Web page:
Some days, you can get rid of a bomb.
At least that’s the conclusion Warner Bros. Discovery came to this week, announcing the cancellation of “Batgirl” — a film that cost $90 million, had wrapped filming in March and was reportedly well on its way through postproduction.
When fans heard the news — and the price tag (on the lower end, but up there with budgets of other DC franchise films) — they were shocked. Then came the question: If the movie was already basically finished, why lose $90 million by not releasing it?
Welcome to the weird world of Hollywood finances, where not releasing a $90 million movie is actually a financial strategy.
Here’s how it works:
Warner Bros. isn’t actually $90 million in the red by not releasing “Batgirl.” Nor is it down the $40 million it cost to produce “Scoob!: Holiday Haunt,” which was also canceled this week despite being nearly finished. At least not in a way that really hurts their most prized currency: the views of their shareholders.
Figuring Hollywood’s bottom lines is a task fit for the Riddler
Yes, $90 million of real money was spent to make “Batgirl.” Like for any movie, that upfront expense is out the door, gone, during the film’s production. The money was used to pay cast and crew contracts, and for supplies and equipment — lights, cameras, action — needed to actually make the film.
This $90 million expense is paid by the studio but remains off the books until the film is officially released in theaters, or to streaming, or both (in the case of many DC films).
Only when a film is officially released does that initial expense — $90 million, in the case of “Batgirl” — go on the books. Bottom line: It’s only the on-the-books number that matters to movie studios because that’s what is reported to shareholders, figures into taxes and determines the valuation of the company.
In the case of “Batgirl,” this strange math sums up to zero. “Batgirl” may have made zero dollars, but by not being released, effectively, zero dollars were spent.
The studio’s recent merger is a “golden ticket”
While this financial formula is used to mitigate loss throughout the movie industry, there were some special circumstances that played to Warner Bros. favor with the timing of “Batgirl.”
“[Warner Bros.] have this kind of golden ticket right now, being in the midst of an acquisition,” said Paul Hardart, a clinical professor of marketing at New York University and film producer.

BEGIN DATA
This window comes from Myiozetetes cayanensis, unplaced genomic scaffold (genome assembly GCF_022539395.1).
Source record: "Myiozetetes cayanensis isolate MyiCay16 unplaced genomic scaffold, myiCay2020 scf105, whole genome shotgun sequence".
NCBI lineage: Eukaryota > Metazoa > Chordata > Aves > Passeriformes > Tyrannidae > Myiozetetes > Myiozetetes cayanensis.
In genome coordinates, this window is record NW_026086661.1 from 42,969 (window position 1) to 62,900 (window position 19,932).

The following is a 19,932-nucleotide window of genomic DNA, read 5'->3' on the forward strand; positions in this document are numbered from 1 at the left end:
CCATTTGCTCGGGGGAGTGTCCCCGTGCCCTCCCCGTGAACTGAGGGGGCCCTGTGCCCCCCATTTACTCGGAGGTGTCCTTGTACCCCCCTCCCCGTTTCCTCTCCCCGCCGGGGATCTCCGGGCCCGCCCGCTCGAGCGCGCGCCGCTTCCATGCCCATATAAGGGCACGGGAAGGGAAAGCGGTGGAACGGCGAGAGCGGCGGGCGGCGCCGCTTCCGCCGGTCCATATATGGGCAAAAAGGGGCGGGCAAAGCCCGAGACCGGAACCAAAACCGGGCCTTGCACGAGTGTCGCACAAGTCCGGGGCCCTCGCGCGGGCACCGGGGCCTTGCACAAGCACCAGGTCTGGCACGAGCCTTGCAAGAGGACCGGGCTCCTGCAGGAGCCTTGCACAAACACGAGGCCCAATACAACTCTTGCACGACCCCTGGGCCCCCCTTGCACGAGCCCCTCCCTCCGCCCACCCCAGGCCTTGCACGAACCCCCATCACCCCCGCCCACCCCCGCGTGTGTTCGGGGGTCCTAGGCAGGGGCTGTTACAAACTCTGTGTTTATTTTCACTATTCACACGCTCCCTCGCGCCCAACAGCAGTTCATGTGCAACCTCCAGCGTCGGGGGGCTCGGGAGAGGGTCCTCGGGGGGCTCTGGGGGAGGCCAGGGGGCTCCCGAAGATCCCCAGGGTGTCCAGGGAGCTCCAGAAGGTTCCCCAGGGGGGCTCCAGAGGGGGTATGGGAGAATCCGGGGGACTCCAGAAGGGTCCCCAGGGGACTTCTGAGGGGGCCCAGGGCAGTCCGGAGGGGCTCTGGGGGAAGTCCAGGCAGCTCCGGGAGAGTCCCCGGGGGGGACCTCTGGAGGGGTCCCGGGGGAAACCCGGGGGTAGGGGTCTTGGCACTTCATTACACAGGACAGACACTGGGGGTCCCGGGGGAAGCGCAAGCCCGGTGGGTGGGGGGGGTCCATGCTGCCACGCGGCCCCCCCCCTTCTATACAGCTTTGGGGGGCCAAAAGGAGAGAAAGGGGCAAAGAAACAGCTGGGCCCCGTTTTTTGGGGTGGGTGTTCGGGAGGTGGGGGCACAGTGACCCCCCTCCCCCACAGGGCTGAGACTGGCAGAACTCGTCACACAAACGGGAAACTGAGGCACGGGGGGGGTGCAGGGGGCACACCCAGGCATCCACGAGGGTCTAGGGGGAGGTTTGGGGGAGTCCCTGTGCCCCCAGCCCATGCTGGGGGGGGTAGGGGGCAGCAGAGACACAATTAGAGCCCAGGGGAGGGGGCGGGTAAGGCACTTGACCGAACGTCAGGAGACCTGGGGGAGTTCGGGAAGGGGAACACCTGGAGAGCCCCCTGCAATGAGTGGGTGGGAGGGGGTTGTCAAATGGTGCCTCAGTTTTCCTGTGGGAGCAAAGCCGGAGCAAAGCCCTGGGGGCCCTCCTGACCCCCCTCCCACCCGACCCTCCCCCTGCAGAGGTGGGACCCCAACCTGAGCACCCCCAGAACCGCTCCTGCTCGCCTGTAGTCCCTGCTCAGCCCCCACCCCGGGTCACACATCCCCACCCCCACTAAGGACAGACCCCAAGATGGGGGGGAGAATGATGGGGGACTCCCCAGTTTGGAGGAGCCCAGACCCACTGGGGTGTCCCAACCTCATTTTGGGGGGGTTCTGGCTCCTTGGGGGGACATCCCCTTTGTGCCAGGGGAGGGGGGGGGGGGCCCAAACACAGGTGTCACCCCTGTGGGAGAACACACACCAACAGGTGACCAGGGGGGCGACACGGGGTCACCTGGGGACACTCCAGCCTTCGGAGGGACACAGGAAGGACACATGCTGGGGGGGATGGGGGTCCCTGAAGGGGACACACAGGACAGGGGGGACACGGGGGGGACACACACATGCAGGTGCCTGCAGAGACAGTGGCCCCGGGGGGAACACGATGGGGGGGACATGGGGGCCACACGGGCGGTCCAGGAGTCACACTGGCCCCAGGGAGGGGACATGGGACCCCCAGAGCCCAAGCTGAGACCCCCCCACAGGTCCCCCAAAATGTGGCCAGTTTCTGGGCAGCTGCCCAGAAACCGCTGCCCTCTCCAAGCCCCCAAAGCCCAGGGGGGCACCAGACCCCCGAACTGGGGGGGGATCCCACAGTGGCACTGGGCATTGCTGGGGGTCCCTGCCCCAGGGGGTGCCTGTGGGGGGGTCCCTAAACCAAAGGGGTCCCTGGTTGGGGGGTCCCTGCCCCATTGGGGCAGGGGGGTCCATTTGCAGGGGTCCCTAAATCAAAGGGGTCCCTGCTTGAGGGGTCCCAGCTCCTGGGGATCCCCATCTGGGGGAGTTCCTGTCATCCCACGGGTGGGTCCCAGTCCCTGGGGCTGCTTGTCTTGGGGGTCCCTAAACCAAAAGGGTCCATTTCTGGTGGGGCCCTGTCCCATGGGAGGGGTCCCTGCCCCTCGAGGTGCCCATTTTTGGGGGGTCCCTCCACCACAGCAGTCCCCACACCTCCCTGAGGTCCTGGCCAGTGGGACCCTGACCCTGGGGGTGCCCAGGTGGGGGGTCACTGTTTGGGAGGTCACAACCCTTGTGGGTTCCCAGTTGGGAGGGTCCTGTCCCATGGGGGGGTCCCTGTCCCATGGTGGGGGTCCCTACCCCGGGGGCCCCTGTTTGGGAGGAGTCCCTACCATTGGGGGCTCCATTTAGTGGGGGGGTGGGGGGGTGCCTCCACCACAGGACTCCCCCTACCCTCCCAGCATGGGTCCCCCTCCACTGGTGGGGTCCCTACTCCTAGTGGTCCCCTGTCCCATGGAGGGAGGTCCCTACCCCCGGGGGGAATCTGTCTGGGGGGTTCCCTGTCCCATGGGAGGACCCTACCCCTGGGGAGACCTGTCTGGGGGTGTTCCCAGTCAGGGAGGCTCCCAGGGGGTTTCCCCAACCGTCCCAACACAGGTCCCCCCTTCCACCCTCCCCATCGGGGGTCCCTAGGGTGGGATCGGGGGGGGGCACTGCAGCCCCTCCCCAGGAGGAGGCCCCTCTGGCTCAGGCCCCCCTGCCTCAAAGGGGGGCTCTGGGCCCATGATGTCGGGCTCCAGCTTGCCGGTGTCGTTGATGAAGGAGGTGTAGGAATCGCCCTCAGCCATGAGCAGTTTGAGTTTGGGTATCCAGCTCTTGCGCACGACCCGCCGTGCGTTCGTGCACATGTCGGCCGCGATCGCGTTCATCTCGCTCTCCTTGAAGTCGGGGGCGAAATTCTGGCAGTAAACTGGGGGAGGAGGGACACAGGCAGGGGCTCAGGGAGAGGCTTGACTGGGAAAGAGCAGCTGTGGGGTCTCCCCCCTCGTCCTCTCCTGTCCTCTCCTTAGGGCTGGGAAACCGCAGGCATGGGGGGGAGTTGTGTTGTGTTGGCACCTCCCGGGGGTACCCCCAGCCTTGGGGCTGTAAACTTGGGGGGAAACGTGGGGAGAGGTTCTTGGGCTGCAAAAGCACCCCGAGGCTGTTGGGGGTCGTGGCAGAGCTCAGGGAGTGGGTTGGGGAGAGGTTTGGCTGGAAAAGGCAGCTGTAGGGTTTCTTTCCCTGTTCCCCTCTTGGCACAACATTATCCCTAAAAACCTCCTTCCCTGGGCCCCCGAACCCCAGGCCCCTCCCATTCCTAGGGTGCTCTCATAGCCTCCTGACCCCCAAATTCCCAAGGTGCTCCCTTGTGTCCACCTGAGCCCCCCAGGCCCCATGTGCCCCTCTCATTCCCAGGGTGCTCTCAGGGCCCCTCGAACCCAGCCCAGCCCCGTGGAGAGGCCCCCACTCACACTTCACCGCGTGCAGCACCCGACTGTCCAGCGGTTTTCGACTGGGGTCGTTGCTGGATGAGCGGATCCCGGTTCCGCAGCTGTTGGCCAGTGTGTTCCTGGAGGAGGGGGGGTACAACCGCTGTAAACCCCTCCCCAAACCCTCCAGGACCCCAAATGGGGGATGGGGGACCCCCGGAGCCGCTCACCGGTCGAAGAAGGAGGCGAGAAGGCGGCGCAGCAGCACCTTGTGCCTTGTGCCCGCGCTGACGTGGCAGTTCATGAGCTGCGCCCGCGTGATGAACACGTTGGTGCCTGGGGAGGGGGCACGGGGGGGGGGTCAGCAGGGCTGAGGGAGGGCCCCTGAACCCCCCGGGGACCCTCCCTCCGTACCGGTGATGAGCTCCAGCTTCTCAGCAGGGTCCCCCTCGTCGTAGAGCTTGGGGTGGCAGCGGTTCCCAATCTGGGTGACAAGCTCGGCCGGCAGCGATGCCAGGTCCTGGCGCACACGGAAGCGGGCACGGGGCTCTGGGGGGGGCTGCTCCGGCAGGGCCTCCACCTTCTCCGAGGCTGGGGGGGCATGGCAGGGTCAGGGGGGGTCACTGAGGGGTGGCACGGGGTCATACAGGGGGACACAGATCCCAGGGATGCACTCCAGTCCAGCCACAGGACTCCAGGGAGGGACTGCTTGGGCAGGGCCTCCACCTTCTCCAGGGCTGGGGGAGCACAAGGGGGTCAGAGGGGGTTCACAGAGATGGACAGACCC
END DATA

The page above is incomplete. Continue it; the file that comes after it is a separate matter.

In April, AT&T’s WarnerMedia merged with Discovery to form Warner Bros. Discovery, headed by CEO David Zaslav. Because of this acquisition, Hardart said, “Batgirl” can be treated as an asset under the new company’s control.
So, this is one reason why Zaslav — who, in April, canceled the $300 million CNN+ just weeks after its debut — has been quietly removing titles such as “Moonshot,” “Superintelligence,” “The Witches,” “American Pickle” and “Locked Down” from HBO Max this summer. Their remaining amortized costs can reduce taxes on income generated by other projects.
And where this “golden ticket” shows up: “On the bottom line and in the profitability of the company,” Hardart said. “They can write off probably the whole $90 million, and that will reflect better on their overall economic performance.”
Who loses? The fans, the directors, the crew and the cast — which starred Leslie Grace as the first Afro-Latina Batgirl and included a supporting cast of Michael Keaton, J.K. Simmons and Brendan Fraser.
“Warner will likely honor any contracts but won’t incur any unnecessary additional costs,” Hardart said. This means that any budgeted postproduction work left on the table, and royalties that would have been generated, won’t be paid out to their respective parties — typically a film’s producers and copyright owners.
And quality is just a minor player in this numbers game
The “Batgirl” screen tests reportedly didn’t receive overwhelmingly positive reactions. But that hasn’t always stopped the studio from releasing — incurring additional marketing costs, Hardart said, of up to $50 million — a string of films with mediocre reviews.
On Thursday, after failing for years to compete with Marvel Studios, Warner Bros. announced a 10-year reset for its DC Extended Universe — a plan that will likely reshuffle and rewrite its cast of superheroes (which, currently, clunkily includes two Batmen: Michael Keaton and Ben Affleck).
Zaslav is a power-player, and that is likely another element to this decision. “He wants to send a message that there’s a new sheriff in town,” Hardart said. “That they’re going to be draconian in addressing costs. And Wall Street will probably like that. And that’s who they’re playing to — not the DC fans.”
And the chopping block might just be warming up. Zaslav needs Warner Bros. Discovery to make up the $3.4 billion it lost in its first quarter after the merger.
The question: Is that a task for a superhero — or a supervillain?
Thanks to Lillian Barkley for copy editing this article.